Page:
by James A. Bacon
So, what do we make of the front-page revelation in today’s Wall Street Journal that Governor Terry McAuliffe, a long-time ally of Bill and Hillary Clinton, gave $475,000 through his Common Good VA PAC to Jill McCabe, a Democratic candidate in 20015 for a Northern Virginia state senate seat, who … was married to Andrew McCabe, then the chief of the FBI’s Washington field office… who later ran the investigation into the Hillary Clinton email scandal?
Trust me, I am not one to minimize the significance of the Clinton email scandal. I believe that former Secretary Clinton set up a personal email server to avoid public scrutiny of the tangled conflicts engendered by the Clinton Foundation and her state department service, that she put national security at risk by transmitting classified documents over that server, that her communications were likely hacked by foreign intelligence services, that she obstructed justice by deleting the infamous 30,000+ “private” emails, and that she should have been prosecuted on multiple accounts. Her actions, lying and cover-up disqualify her from the presidency every bit as much as Donald Trump’s history of predatory groping, kissing and sexual advances disqualify him. (Yes, I am totally disgusted with the choices we have for president this year.)
However, as much as it would satisfy me to see confirmation of my jaundiced view of Clinton and her emails, I don’t think there’s much to the WSJ story. There certainly isn’t anything in the article that discredits McAuliffe.
Here are the facts presented. In a bid to regain Democratic control of the state senate, McAuliffe urged Jill McCabe, a hospital physician, to run against Sen. Dick Black, R-Leesburg, for the 13th senatorial district. McAuliffe’s PAC contributed $475,000 to her campaign, and the Virginia Democratic Party kicked in another $208,000, accounting for about a third of all the funds she raised.
A spokesman for the governor said McAuliffe “supported Jill McCabe because he believes she would be a good state senator. This is a customary practice for Virginia governors. Any insinuation that his support was tied to anything other than his desire to elect candidates who would help pass his agenda is ridiculous.”
McAuliffe met with Mr. and Mrs. McCabe on March 7, 2015 to urge her to run. That is the only time McAuliffe recalls ever meeting the FBI executive. As it happened, Clinton’s use of a private email server was just coming to public light in early March. The FBI announced its probe four months later.
The Journal article notes that Mr. McCabe played no role in his wife’s campaign; he appeared in no events and participated in no fund-raising. He sought ethics advice from the bureau, and followed it, avoiding involvement with public correction cases in Virginia. At the end of 2015, Mr. McCabe was promoted to FBI headquarters, where he assumed the No. 3 position. In February 2016, he became the second-in-command to FBI Director James Comey. His supervision of the Clinton email case in 2016 was not seen as a conflict because his wife’s unsuccessful senatorial bid was over by then, and McAuliffe was not part of the probe.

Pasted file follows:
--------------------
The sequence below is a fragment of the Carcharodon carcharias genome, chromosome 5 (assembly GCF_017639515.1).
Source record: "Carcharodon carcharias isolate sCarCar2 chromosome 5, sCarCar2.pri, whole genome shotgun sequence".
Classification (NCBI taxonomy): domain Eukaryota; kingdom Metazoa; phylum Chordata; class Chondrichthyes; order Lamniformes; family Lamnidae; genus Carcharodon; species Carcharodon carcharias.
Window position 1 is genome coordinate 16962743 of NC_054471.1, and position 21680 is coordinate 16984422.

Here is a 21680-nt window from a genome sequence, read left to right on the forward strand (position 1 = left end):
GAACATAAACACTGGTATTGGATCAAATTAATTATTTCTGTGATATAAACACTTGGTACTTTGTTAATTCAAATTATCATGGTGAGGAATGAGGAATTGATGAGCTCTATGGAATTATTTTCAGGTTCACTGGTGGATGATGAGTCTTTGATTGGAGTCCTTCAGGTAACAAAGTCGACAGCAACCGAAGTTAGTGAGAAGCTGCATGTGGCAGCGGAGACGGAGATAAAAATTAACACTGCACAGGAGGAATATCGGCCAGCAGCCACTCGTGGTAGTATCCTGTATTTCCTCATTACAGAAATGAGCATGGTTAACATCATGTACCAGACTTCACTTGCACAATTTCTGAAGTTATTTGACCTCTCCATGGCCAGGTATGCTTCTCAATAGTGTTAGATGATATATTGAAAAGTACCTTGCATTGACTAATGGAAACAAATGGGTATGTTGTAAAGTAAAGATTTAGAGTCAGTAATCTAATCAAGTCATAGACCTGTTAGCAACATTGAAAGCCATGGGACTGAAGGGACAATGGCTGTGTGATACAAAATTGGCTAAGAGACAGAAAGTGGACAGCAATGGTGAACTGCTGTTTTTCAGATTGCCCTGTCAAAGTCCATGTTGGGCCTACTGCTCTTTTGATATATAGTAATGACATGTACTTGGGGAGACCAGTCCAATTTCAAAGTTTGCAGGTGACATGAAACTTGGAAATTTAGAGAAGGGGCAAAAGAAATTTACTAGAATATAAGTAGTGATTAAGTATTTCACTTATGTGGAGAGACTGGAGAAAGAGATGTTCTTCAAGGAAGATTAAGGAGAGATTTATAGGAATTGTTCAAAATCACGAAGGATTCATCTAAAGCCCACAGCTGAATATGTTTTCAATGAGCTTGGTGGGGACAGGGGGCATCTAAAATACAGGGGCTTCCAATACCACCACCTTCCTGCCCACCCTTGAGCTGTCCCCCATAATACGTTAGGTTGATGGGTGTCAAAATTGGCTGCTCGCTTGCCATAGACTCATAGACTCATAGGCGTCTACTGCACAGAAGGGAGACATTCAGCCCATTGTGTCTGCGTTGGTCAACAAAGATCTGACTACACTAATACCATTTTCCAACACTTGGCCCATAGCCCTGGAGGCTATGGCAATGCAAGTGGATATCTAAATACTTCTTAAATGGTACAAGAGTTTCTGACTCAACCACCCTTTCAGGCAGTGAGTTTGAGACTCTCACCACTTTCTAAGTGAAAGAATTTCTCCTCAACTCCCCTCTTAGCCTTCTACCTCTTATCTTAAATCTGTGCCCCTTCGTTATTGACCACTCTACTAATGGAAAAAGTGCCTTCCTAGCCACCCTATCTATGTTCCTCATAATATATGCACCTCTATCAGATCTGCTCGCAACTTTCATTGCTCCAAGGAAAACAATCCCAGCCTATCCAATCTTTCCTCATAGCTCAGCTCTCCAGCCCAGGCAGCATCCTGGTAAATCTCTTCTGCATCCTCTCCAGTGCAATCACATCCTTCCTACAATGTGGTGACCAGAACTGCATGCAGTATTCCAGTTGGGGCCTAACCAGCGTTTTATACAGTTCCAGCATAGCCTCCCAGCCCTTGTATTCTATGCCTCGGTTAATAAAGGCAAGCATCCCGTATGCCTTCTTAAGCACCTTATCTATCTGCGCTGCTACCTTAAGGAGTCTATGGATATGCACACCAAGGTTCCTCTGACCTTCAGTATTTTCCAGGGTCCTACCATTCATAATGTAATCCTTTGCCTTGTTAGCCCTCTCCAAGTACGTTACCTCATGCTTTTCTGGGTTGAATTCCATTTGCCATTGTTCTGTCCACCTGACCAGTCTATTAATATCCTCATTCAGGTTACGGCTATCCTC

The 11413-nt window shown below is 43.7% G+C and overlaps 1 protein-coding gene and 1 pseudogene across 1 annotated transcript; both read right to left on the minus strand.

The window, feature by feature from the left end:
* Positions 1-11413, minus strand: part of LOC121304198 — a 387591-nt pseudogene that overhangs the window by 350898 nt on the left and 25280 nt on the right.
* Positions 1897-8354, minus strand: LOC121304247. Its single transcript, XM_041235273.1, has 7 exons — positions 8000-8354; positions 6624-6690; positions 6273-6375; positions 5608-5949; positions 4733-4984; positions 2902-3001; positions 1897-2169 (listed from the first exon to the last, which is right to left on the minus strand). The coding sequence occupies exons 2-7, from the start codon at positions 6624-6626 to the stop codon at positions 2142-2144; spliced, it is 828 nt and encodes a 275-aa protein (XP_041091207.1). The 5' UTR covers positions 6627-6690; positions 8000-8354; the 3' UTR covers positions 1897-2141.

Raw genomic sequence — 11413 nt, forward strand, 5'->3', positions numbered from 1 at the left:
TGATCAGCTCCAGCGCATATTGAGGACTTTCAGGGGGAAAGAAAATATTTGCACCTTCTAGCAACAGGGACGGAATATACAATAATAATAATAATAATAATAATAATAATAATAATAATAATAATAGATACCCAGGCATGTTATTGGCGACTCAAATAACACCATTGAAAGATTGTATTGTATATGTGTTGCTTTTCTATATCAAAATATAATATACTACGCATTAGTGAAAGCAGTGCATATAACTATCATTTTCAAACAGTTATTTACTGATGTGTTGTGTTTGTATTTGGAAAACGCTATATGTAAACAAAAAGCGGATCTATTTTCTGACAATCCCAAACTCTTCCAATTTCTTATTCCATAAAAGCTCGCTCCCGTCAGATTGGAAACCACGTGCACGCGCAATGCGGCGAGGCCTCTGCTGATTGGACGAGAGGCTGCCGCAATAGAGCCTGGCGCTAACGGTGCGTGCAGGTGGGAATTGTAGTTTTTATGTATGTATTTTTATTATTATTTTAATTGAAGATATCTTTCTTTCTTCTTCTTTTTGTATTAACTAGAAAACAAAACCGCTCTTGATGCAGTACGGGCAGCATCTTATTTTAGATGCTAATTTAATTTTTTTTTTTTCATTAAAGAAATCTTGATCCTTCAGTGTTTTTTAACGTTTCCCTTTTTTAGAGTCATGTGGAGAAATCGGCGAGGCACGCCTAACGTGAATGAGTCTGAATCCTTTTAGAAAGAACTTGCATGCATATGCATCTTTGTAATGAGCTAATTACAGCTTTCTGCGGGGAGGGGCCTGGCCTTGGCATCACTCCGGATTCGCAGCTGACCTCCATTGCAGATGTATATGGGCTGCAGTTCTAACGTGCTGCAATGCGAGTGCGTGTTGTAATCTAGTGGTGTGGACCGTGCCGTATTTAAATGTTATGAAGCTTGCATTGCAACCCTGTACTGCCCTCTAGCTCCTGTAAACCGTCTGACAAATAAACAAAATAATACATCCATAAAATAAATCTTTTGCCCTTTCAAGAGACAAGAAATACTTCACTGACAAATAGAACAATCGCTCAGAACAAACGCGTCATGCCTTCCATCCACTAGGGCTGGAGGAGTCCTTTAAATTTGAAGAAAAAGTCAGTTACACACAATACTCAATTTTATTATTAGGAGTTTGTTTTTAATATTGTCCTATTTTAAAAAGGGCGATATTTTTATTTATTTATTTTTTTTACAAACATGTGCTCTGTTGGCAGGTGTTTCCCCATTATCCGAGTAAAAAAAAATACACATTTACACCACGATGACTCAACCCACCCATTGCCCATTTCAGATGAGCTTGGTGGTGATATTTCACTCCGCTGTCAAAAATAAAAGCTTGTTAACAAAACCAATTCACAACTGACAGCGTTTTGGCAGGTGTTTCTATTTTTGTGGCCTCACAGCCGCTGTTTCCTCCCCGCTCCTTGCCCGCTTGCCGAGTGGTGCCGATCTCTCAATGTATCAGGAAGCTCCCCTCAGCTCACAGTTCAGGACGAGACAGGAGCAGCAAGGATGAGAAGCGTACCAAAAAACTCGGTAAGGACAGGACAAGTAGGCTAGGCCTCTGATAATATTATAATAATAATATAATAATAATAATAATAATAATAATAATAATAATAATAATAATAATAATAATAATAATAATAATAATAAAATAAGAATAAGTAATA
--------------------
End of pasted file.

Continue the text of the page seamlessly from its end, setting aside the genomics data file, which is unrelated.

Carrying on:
The article provides no evidence whatsoever that McAuliffe tried to influence the outcome of the Clinton email investigation. It did note that McAuliffe has been under investigation for months by the FBI’s Washington field office for donations made on behalf of a Chinese businessman, possibly in violation of a law requiring people to register as agents of a foreign entity. Stated the Journal: “It was unclear the extent to which Mr. McCabe may have recused himself from discussions involving Mr. McAuliffe.”
Bacon’s bottom line: The article presents not a scintilla of evidence to suggest that McAuliffe backed Mrs. McCabe for any reason other than what he stated, which was to win a Democratic majority in the senate. Unless concrete evidence surfaces, any insinuation to the contrary cannot be taken seriously.
What the article does illustrate, however, is how inbred and incestuous Washington government and politics are. We can infer by Mrs. McCabe’s allegiance to the Democratic Party that Mr. McCabe likely is a Democrat as well — although even that cannot be assumed. (Politically mixed marriages do occur.) If it can be documented that Mr. McCabe is a Democrat, one might be justified in asking whether his partisan leanings had anything to do with his ascent through the Obama administration FBI or if they affected his oversight of the Clinton investigation. Those are not idle questions given the controversial decisions that someone in the FBI hierarchy made (a) to tightly limit the scope of the investigation and (b) to grant immunity agreements to five Clinton insiders, including Secretary Clinton’s chief of staff Cheryl Mills. (Google “clinton email investigation fix” for more concerns.)
If the Journal had written an article focusing on the role Mr. McCabe played in the FBI’s questionable decisions, then it would have been reasonable to ask if he was motivated by partisan considerations. But the Journal didn’t write that article. It wrote an article that emphasized McAuliffe’s connection. And, based upon what we know, there just isn’t any “there” there.
Update: The Republican Party of Virginia is jumping on the story. “Today, at my direction, the Republican Party of Virginia is filing a Freedom of Information Act request with Governor McAuliffe’s office for any and all communications related to Dr. Jill McCabe’s 2015 campaign for state Senate,” said RPV Chairman John Whitbeck in a press release. “While the Governor’s PAC is not a public organization, we also call on Terry McAuliffe to release any and all emails to and from that organization related to Dr. McCabe’s campaign.”
Good luck with that.